The planned reburial of a village elder goes awry as the corpse resurrects into a hopping, bloodthirsty vampire, threatening mankind. Therefore, a Taoist Priest and his two disciples attempt to stop the terror.
Modern grave robbing "archeologists" find perfectly preserved specimens from the past of a man, a woman, and their child. Unbeknownst to the scientist and his two bumbling assistants, these... See full summary »
Expelled by a band of restless ghosts in his village, Taoist Priest Mao Ming, and his two spirit companions, visit another village to seek wealth. There, Ming meets Master Gau, the "Vampire... See full summary »
A priest discovers that the water supply in his village has been contaminated by bats, and while in the process of digging a well to find new water supply, he inadvertently unearths the corpse of an evil Western priest.
In the winter of 2008, two climbers encountered the Taiwanese legendary monster ' Moxina (2012) '(a.k.a. Mô-sîn-á) at the evil mountain 'Wuzhishan'. Ryota Nakanishi presents sixteen minutes of bizarre, surreal imagery.
This Chinese ghost film centers on the theme of the haunted streets in Hong Kong, where four loosely connected stories are depicted. A group of young friends go on a camping trip in the ... See full summary »
A Taoist Priest isn't too happy when his Buddhist Priest colleague moves in next door. They are subject to constant feuds and duels, but soon must overcome their odds towards each other ... See full summary »
DSLR super 35mm filmic insert to wedding ceremony of local couple. The process of how a finance gets to the seaside where his bride is located in order to express and relive their dramatic encountering in a cinematic way.
In the 2016 international cinema cultural event that governed by Taiwanese government, Corman Award-winning filmmaker Ryota Nakanishi performs a pro-Taiwan film stand-up show deep in the heart of Tokyo, Japan.
Taiwanese School: The Experiment of Sergei Eisenstein's Montage Theory is a film featuring Sergei M. Eisenstein 's montage art and revolutionary spirit, 'unification of society' as its ... See full summary »
A ghost sucks the life-force out of a one of Uncle Nine's student. The other is slowly turned into a vampire. They halt his transformation by filing down his teeth! The female ghost throws her head around like a boomerang to protect herself. Can Mr. Vampire chase away the Succubus and the hopping ghost and save his two students?Written by
Joseph P. Ulibas <email@example.com>
Moon Lee recalls the Mr. Vampire (1985) shoot as a largely enjoyable experience, and thought Ching-Ying Lam always looked serious when filming. He was a dedicated professional, though, as friends have mentioned his sense of humor. See more »
When the ghost flies through the window to save her love from the vampire, the cable causing her flight is briefly seen. See more »
Another good reason to change diet to "Chinese" (Sticky rice).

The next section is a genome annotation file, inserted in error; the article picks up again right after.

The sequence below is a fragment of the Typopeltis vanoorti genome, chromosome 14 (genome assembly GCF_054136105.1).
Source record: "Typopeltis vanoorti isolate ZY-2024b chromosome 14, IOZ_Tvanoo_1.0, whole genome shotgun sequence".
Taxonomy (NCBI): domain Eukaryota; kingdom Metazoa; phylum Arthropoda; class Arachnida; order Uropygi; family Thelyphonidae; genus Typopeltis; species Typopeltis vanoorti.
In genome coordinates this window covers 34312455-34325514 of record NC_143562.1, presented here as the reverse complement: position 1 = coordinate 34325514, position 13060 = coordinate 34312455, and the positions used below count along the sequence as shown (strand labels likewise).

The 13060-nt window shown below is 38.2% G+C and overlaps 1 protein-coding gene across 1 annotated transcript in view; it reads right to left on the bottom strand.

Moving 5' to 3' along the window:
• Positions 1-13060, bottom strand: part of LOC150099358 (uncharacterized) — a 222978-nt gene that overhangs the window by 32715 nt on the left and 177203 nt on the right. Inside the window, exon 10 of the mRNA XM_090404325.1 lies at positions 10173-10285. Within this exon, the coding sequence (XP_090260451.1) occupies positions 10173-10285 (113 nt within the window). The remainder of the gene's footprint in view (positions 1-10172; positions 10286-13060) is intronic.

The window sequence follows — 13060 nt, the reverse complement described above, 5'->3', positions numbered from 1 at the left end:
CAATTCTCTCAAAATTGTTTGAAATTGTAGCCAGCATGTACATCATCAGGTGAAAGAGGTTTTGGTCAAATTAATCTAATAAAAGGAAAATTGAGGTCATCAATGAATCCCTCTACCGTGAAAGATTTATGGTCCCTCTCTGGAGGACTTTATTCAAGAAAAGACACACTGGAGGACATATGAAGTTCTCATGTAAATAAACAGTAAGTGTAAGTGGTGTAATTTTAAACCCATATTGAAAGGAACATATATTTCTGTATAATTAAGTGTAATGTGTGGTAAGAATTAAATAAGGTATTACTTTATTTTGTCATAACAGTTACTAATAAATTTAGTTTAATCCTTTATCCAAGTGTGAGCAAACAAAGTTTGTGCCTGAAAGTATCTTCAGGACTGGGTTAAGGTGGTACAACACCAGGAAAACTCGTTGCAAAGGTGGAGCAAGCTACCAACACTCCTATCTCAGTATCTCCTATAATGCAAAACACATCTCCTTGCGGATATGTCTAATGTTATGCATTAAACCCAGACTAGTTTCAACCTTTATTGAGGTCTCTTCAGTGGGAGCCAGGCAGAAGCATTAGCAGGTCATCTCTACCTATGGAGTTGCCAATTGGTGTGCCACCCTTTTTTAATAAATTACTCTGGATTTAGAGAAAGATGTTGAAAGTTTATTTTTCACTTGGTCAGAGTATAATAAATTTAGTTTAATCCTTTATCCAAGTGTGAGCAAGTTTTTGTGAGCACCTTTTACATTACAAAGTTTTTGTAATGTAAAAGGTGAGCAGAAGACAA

The extremely polished production here may obscure one of the film's major virtues. This is pure ensemble movie-making, there are no "auteurs" or "artistes" here. The most recognizable actors in the film - Lam Chi Ying, Chin Siu-hou, Moon Lee, Wu Ma - turn in what were for them(at the time) very uncharacteristic performances, and do so splendidly.
In fact, there is no "star" here, these actors are all taking turns with extraordinary grace as characters who at best "bumble through", and at worst fumble like, well, pretty much like any average person faced with exceptional challenges (how often does one get saved from a rotting zombie by an amorous ghost?).
Despite the stunts, and regardless of its genre origins, this is not a"kung-fu" film, but a top-notch horror-comedy on a par with Polanski'sunderrated "Fearless Vampire killers" and superior to "Abbot & Costello meet Frankenstein" (which admittedly set the standard, after all). Two plus-values in favor of this film: It provides a lot of information about Chinese vampires, ghosts, and zombies (and their traditional remedies), but does so visually or casually, without the heavy-handed verbal explanation frequent in western horror films. And there is an incredibly haunting children's song (!) about a love-lorn female ghost that is wisely used over the closing credits and which is unforgettable. Indeed, the only weakness in the construction of the film is that we really want to know more about the broken-hearted ghost of the sub-plot than the vampire-centered plot allows. Fortunately, Ching Siu Tung apparently also noticed this, and devoted an entire three-film series to investigating the problem, the remarkable "Chinese Ghost Story" trilogy; but Ching Siu Tung is exactly the kind of "auteur" that would weigh a film like "Mr. Vampire" with intellectual burdens its "pure entertainment"-directed plotting simply couldn't bear. "Mr. Vampire" is not a "work-of-art-for-the-ages", but it is a lot of fun, and spooky to boot, and on that level works as really great movie making, regardless of genre or "ethnic origin".
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